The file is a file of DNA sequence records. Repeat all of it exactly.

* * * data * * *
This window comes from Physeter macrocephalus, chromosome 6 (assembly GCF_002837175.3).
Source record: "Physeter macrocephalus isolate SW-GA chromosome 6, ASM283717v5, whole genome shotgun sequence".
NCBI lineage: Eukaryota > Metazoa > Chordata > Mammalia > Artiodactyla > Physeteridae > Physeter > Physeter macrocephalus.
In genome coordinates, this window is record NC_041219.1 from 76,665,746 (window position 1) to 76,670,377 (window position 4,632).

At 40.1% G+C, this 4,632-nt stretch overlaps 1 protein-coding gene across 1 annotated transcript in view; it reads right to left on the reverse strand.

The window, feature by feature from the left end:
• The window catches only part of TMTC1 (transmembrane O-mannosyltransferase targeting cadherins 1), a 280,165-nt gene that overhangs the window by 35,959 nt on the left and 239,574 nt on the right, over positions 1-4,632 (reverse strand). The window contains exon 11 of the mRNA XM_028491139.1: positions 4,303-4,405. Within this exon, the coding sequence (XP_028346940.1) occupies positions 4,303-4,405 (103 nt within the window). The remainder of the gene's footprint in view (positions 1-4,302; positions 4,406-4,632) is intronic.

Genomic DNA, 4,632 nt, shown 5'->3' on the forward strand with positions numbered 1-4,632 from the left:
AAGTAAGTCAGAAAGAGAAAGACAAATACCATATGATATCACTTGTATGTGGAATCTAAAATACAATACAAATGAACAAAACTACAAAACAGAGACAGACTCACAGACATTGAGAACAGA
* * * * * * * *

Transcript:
This window comes from Physeter macrocephalus, chromosome 6 (assembly GCF_002837175.3).
Source record: "Physeter macrocephalus isolate SW-GA chromosome 6, ASM283717v5, whole genome shotgun sequence".
NCBI lineage: Eukaryota > Metazoa > Chordata > Mammalia > Artiodactyla > Physeteridae > Physeter > Physeter macrocephalus.
In genome coordinates, this window is record NC_041219.1 from 76,665,746 (window position 1) to 76,670,377 (window position 4,632).

At 40.1% G+C, this 4,632-nt stretch overlaps 1 protein-coding gene across 1 annotated transcript in view; it reads right to left on the reverse strand.

The window, feature by feature from the left end:
• The window catches only part of TMTC1 (transmembrane O-mannosyltransferase targeting cadherins 1), a 280,165-nt gene that overhangs the window by 35,959 nt on the left and 239,574 nt on the right, over positions 1-4,632 (reverse strand). The window contains exon 11 of the mRNA XM_028491139.1: positions 4,303-4,405. Within this exon, the coding sequence (XP_028346940.1) occupies positions 4,303-4,405 (103 nt within the window). The remainder of the gene's footprint in view (positions 1-4,302; positions 4,406-4,632) is intronic.

Genomic DNA, 4,632 nt, shown 5'->3' on the forward strand with positions numbered 1-4,632 from the left:
AAGTAAGTCAGAAAGAGAAAGACAAATACCATATGATATCACTTGTATGTGGAATCTAAAATACAATACAAATGAACAAAACTACAAAACAGAGACAGACTCACAGACATTGAGAACAGA